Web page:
Monday, December 22, 2014

Uncertain Health in an Insecure World – 15

“Planning for World Domination”

Human attempts at world domination come in many forms.

Kaiser Wilhelm II (1859-1941) led Germany into World War I in support of Austria-Hungary. While he was both King of Prussia and German Emperor, the Kaiser's domestic policies were vacuous and his wartime leadership ineffectual. He lost The Great War and his crown on November 11, 1918, living out his life in exile in the Netherlands.

Henry Kaiser (1888-1967), an American World War II shipbuilding magnate, assured that his employees & their families received health care at a 10-bed Kaiser Field Hospital opened in Richmond, CA in August 1942. The first Kaiser Permanente Hospital was established by his foundation in Oakland, CA in August 1944, where the company still maintains its head offices.

Today, Kaiser Permanente (KP) operates a largely western U.S.-anchored niche market health care plan.  For more than seventy years, KP has relentlessly pursued its successful integrated care and insurance coverage business model, which is now closely linked to an aggressive disease prevention program. Within the ~9,500,000 KP plan membership group, chronic disease avoidance through illness prevention has been shown to be highly cost-effective.

The key unanswered question: Can the KP ‘Total Health’ best-in-class chronic disease prevention model be exported into other countries?

Total Health remains an unproven global commodity outside KP’s U.S. markets.

KP International (KPI) is working hard to share what it has learned in sunny California with the rest of the world. My Global Health Leadership Forum (GHLF) colleague, Molly Porter, is an unreserved proselytizer for the Total Health mantra. Tyler Norris, KP vice-president for Total Health Partnerships, believes too, telling me recently that, “Total Health is a state of complete physical, mental and social well-being for all people… to address the whole person… and apply every lever we have – from paying living wages to implementing local and sustainable purchasing practices”.

I’m totally inspired!

But as of today, KP lacks evidence to support the dominating impact of Total Health around the globe. On behalf of KP, Tyler Norris has thrown down a proper organizational gauntlet: “Any community or national health system can do this, if they make the leadership commitment”.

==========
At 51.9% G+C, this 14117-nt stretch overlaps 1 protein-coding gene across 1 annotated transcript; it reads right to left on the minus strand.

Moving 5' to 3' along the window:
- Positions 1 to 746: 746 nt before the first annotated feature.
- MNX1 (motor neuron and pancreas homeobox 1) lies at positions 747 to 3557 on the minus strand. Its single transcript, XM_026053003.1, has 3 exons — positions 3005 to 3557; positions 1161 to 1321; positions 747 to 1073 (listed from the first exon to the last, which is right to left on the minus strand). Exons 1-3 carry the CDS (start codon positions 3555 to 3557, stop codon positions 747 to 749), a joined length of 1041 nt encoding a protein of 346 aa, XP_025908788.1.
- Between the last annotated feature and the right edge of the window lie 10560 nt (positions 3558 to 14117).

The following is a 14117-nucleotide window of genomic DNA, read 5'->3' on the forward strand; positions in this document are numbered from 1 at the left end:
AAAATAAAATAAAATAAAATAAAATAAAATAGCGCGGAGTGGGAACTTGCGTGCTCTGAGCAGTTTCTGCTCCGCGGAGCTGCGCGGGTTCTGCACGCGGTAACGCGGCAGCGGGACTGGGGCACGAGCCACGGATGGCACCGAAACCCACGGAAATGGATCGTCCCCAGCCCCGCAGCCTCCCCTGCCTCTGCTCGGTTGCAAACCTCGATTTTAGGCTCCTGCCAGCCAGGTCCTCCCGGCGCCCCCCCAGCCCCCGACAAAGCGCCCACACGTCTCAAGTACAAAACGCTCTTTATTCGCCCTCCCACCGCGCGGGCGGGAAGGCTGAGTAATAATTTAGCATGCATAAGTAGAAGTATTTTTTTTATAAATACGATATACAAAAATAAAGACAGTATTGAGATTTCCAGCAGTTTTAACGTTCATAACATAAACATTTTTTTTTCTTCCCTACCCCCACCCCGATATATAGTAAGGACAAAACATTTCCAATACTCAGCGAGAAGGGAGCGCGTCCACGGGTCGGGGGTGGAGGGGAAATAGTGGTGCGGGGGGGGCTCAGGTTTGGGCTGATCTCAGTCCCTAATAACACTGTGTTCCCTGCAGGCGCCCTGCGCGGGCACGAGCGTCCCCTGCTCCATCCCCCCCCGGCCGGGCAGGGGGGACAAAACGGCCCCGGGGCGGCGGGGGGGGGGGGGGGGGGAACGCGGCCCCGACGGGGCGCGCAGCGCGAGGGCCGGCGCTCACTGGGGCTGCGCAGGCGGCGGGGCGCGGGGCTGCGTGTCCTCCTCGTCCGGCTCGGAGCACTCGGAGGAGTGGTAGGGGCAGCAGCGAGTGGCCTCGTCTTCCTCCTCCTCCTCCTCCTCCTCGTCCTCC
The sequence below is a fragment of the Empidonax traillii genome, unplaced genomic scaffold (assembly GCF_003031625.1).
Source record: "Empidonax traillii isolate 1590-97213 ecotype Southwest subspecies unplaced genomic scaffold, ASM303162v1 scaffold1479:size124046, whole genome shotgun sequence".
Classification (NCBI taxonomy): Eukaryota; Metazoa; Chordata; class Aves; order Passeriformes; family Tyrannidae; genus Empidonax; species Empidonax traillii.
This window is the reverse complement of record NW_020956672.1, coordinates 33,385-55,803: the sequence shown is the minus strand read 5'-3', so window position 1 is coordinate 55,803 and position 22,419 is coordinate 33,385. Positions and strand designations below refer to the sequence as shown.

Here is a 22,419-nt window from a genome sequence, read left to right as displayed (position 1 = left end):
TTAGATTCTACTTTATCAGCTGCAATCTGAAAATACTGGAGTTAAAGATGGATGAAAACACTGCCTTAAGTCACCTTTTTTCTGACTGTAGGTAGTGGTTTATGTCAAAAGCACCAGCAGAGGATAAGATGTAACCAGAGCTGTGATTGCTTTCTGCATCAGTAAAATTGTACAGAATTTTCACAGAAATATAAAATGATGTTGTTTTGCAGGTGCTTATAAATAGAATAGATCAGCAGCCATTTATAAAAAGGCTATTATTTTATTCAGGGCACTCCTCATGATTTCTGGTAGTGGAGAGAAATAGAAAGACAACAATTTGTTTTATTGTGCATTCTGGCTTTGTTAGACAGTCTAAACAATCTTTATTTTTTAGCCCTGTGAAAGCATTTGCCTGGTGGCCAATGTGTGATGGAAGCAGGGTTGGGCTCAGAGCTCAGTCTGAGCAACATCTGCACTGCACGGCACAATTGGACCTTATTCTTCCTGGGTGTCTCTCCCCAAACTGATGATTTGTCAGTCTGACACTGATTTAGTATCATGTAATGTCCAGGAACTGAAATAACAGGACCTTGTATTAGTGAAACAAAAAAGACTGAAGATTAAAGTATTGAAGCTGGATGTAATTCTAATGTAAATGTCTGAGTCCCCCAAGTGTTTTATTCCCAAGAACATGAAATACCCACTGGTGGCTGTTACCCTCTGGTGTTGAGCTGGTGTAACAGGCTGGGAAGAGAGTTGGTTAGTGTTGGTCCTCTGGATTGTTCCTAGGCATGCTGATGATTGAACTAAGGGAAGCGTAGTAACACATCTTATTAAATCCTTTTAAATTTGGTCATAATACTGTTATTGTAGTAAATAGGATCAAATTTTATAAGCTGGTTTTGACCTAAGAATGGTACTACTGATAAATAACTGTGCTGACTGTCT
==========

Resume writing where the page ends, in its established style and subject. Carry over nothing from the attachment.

Beyond developing motivated leadership, just what are the major barriers to Total Health adoption in the less developed countries of the world?

Care integration – communicating collective organizational goals; aligning and coordinating patient-related efforts to help achieve shared goals.

Complexity – managing the interdependence of sequential tasks, and the reciprocal effects of chronic diseases within systems of care.

Organizational direction – motivating employees & enrollees about what to think (i.e. mindset), mutual respect, and knowledge on how acquiring new skills fosters innovation.

Change – connecting today with tomorrow; getting ahead in a strategic way that is problem-focused, avoiding crises management.

Boundaries – moving beyond the health care sector, crossing into the social services sector including education, housing, childcare, etc.

KPI's Answer: the very same factors that determine Total Health's success in the U.S. will predict its successful adoption globally.

By value process mapping, pinpointing opportunities, keeping pace and coordinating relationships, KP has positioned itself to move offshore and morph its Total Health platform to meet other countries’ chronic disease mitigation needs.  

Not unlike Kaiser Wilhelm II's vain attempt to dominate early 20th century Europe, this is not going to be easy. The dis-integrated health care systems of politically fractious developing countries, where generally unhealthy populations abide, are more of a challenge than wartime industrialist Henry Kaiser ever imagined.

But KP is totally committed to spreading the gospel of Total Health internationally, and confident that it can overcome these real-world adversaries.

It's Kaisers we're talking about, so stay tuned!

The Square salutes those who take up a grand campaign.

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